Today, Philips and Emory Healthcare have announced the launch of a (eICU) remote intensive care monitoring program based at Royal Perth Hospital in Western Australia. Through this program, Emory Healthcare will use advanced technology that enables clinicians to monitor multiple critically ill patients remotely, alert ICU staff to any issues and ensure early intervention to improve outcomes. Based on the successes of a pilot program Emory Healthcare ran out of Sydney in 2016, this partnership is a next phase for Emory Healthcare.
Through this partnership, Emory’s critical care physician (intensivists) and critical care nurse experts will be able to provide medical care to patients in the US from Royal Perth Hospital using Philips’ remote intensive care unit monitoring technology (eICU). This model will allow Perth-based US clinicians with the ability to provide remote night-time critical care support to patients in the US, and help reduce the burden of traditional night shift work.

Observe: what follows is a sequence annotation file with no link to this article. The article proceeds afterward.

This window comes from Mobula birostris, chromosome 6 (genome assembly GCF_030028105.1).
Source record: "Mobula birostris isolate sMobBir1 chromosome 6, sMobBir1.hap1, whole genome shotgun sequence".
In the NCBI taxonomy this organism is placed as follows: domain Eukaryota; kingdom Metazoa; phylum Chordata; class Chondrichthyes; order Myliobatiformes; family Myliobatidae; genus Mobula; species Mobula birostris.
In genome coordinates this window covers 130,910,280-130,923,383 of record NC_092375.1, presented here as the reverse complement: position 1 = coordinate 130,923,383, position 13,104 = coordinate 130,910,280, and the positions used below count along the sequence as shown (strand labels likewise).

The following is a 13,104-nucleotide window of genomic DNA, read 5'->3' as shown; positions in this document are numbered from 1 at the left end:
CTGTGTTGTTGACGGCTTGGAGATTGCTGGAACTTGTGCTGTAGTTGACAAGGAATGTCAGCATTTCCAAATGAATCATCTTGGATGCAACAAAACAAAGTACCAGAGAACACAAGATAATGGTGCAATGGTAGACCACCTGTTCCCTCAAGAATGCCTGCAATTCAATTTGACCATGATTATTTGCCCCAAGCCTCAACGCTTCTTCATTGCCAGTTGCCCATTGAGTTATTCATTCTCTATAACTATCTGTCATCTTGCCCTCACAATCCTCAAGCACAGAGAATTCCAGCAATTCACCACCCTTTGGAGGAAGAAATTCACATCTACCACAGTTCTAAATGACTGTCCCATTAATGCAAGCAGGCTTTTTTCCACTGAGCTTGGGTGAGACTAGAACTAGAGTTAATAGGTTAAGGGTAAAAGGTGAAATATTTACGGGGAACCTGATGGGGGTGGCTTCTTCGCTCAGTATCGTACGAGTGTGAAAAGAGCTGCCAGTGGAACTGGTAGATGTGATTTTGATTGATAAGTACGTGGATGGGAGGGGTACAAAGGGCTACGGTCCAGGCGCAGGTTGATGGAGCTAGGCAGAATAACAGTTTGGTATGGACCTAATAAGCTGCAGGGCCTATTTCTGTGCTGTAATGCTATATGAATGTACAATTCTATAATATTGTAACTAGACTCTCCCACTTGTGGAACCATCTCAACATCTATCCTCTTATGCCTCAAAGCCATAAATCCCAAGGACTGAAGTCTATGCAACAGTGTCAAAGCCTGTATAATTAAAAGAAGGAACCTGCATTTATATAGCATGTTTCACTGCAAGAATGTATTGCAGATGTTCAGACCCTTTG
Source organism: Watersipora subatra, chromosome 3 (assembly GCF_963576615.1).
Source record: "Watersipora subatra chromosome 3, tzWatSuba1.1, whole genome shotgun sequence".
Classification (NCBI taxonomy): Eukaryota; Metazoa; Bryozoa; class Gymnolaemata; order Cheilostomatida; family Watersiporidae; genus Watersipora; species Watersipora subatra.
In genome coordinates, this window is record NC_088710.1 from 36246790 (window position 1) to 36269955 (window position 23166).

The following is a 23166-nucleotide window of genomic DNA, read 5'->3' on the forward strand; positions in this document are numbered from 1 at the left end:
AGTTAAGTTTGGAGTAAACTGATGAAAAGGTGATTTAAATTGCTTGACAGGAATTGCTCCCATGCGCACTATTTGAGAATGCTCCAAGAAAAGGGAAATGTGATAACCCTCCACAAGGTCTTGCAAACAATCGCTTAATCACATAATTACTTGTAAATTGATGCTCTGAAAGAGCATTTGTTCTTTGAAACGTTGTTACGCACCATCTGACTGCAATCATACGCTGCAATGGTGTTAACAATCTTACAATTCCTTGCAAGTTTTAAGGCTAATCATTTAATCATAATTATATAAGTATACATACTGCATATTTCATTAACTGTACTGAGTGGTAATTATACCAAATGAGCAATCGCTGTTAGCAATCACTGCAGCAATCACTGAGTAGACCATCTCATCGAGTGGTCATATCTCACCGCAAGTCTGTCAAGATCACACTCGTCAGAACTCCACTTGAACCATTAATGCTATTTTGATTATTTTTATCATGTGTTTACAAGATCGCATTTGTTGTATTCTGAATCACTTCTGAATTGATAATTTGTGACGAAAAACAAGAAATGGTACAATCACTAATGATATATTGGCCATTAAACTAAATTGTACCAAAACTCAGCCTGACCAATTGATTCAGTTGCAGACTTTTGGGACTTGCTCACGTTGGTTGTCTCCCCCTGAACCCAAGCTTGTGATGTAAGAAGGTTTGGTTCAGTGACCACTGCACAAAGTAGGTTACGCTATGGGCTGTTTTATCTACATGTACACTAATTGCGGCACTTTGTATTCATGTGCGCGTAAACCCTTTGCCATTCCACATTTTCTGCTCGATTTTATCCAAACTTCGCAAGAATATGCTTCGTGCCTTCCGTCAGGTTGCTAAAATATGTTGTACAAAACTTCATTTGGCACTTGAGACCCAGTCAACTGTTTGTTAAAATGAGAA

The eICU program allows for near real-time remote patient monitoring and early intervention via advanced audio-visual technology. Smart algorithms can predict deteriorations in health, giving clinicians the ability to communicate with local caregivers via live video link, to continuously monitor patient health, and advise on the best course of treatment from wherever they are located.
The Philips eICU program has delivered proven success for Emory Healthcare since its implementation four years ago. The program demonstrated that remote ICU monitoring can help to save lives, increase provider satisfaction and drive cost savings through length of stay reduction and inpatient readmission decrease*. The solution is part of a connected, patient-centered care and analytics suite that supports advanced care delivery models both in the hospital and to the home.
“The partnership of eRNs and eMDs in the Emory eICU is a primary component of the success of the program,” added Cheryl Hiddleson, Director Emory eICU Center. “This is why Emory decided to send one physician and one nurse to Perth, so that collaborative effort is maintained. The goal of the program and its clinicians to ensure quality patient care is also preserved by continuing this model.”